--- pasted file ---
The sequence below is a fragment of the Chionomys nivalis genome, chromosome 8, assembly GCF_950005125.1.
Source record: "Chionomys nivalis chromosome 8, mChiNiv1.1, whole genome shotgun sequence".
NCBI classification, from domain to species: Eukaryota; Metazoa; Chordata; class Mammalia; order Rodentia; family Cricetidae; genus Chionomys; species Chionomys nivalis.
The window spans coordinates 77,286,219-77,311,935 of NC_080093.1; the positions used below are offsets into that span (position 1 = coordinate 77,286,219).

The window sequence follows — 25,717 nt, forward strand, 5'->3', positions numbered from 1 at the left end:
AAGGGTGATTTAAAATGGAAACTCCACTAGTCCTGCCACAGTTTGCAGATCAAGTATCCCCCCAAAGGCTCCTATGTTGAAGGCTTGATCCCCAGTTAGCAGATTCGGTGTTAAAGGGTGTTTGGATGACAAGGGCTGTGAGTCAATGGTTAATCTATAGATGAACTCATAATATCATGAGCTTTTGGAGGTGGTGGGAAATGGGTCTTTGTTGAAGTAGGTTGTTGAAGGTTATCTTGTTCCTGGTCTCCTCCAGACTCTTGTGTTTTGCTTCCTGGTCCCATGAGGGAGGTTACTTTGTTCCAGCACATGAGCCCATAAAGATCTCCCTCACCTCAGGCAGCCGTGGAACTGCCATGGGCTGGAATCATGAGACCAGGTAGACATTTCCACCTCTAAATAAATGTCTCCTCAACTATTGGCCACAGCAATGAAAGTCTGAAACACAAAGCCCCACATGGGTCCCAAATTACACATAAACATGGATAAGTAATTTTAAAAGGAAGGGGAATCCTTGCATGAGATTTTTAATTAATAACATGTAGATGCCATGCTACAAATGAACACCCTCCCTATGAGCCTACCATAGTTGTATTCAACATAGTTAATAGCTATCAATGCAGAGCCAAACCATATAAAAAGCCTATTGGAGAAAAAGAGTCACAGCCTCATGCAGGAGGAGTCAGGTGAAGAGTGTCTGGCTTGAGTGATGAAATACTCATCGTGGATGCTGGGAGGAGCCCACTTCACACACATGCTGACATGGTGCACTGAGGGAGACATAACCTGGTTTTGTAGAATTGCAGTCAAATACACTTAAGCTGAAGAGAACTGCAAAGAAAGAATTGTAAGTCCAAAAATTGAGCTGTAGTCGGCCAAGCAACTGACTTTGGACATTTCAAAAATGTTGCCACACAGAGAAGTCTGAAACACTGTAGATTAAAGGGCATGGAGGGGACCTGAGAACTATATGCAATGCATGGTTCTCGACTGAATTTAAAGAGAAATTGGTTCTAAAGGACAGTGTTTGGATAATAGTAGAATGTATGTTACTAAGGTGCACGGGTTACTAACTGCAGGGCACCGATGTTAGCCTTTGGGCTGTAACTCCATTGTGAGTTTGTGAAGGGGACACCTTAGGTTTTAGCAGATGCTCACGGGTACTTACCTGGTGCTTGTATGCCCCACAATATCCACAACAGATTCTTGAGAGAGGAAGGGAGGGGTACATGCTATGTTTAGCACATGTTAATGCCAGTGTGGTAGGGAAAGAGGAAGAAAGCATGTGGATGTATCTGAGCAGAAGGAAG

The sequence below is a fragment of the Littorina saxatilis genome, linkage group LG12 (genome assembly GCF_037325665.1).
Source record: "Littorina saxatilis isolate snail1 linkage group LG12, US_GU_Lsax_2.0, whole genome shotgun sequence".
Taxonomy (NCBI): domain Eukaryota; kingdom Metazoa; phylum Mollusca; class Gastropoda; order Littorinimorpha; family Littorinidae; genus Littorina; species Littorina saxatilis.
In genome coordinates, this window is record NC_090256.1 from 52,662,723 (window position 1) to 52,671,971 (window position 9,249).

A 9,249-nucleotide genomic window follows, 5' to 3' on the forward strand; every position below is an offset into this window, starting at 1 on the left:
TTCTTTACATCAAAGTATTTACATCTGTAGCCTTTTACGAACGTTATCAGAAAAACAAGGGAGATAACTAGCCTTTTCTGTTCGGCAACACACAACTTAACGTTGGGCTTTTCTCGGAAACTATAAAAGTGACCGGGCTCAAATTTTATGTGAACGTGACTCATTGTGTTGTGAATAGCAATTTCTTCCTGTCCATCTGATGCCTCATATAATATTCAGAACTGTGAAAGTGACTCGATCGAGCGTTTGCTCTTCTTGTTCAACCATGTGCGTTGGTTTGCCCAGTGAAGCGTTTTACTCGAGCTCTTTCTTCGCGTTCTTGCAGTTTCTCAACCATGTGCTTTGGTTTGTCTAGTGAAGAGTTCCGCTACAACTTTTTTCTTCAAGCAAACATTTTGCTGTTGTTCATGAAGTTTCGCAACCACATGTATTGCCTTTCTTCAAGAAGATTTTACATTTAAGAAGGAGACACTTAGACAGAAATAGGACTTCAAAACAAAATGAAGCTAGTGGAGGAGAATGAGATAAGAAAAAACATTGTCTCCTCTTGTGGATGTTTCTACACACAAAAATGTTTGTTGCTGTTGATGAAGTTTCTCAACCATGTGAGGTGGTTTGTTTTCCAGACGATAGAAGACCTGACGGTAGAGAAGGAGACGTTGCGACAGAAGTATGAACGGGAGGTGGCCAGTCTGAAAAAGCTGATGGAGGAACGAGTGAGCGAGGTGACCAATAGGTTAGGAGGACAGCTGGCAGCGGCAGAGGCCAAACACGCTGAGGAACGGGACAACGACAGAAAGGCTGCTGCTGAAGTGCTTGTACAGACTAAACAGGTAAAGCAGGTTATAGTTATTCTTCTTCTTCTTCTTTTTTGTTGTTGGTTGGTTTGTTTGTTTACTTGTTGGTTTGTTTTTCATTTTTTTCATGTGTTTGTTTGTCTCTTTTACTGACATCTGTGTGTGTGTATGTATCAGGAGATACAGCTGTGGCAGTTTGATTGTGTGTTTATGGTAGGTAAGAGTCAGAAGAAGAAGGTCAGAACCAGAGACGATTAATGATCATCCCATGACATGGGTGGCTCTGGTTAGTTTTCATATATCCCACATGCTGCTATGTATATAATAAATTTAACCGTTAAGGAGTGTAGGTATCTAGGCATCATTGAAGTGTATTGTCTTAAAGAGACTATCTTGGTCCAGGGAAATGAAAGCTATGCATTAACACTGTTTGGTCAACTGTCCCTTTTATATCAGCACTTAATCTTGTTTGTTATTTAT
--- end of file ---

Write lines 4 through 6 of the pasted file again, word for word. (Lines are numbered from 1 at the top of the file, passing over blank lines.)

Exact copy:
The window spans coordinates 77,286,219-77,311,935 of NC_080093.1; the positions used below are offsets into that span (position 1 = coordinate 77,286,219).

The window sequence follows — 25,717 nt, forward strand, 5'->3', positions numbered from 1 at the left end:
AAGGGTGATTTAAAATGGAAACTCCACTAGTCCTGCCACAGTTTGCAGATCAAGTATCCCCCCAAAGGCTCCTATGTTGAAGGCTTGATCCCCAGTTAGCAGATTCGGTGTTAAAGGGTGTTTGGATGACAAGGGCTGTGAGTCAATGGTTAATCTATAGATGAACTCATAATATCATGAGCTTTTGGAGGTGGTGGGAAATGGGTCTTTGTTGAAGTAGGTTGTTGAAGGTTATCTTGTTCCTGGTCTCCTCCAGACTCTTGTGTTTTGCTTCCTGGTCCCATGAGGGAGGTTACTTTGTTCCAGCACATGAGCCCATAAAGATCTCCCTCACCTCAGGCAGCCGTGGAACTGCCATGGGCTGGAATCATGAGACCAGGTAGACATTTCCACCTCTAAATAAATGTCTCCTCAACTATTGGCCACAGCAATGAAAGTCTGAAACACAAAGCCCCACATGGGTCCCAAATTACACATAAACATGGATAAGTAATTTTAAAAGGAAGGGGAATCCTTGCATGAGATTTTTAATTAATAACATGTAGATGCCATGCTACAAATGAACACCCTCCCTATGAGCCTACCATAGTTGTATTCAACATAGTTAATAGCTATCAATGCAGAGCCAAACCATATAAAAAGCCTATTGGAGAAAAAGAGTCACAGCCTCATGCAGGAGGAGTCAGGTGAAGAGTGTCTGGCTTGAGTGATGAAATACTCATCGTGGATGCTGGGAGGAGCCCACTTCACACACATGCTGACATGGTGCACTGAGGGAGACATAACCTGGTTTTGTAGAATTGCAGTCAAATACACTTAAGCTGAAGAGAACTGCAAAGAAAGAATTGTAAGTCCAAAAATTGAGCTGTAGTCGGCCAAGCAACTGACTTTGGACATTTCAAAAATGTTGCCACACAGAGAAGTCTGAAACACTGTAGATTAAAGGGCATGGAGGGGACCTGAGAACTATATGCAATGCATGGTTCTCGACTGAATTTAAAGAGAAATTGGTTCTAAAGGACAGTGTTTGGATAATAGTAGAATGTATGTTACTAAGGTGCACGGGTTACTAACTGCAGGGCACCGATGTTAGCCTTTGGGCTGTAACTCCATTGTGAGTTTGTGAAGGGGACACCTTAGGTTTTAGCAGATGCTCACGGGTACTTACCTGGTGCTTGTATGCCCCACAATATCCACAACAGATTCTTGAGAGAGGAAGGGAGGGGTACATGCTATGTTTAGCACATGTTAATGCCAGTGTGGTAGGGAAAGAGGAAGAAAGCATGTGGATGTATCTGAGCAGAAGGAAG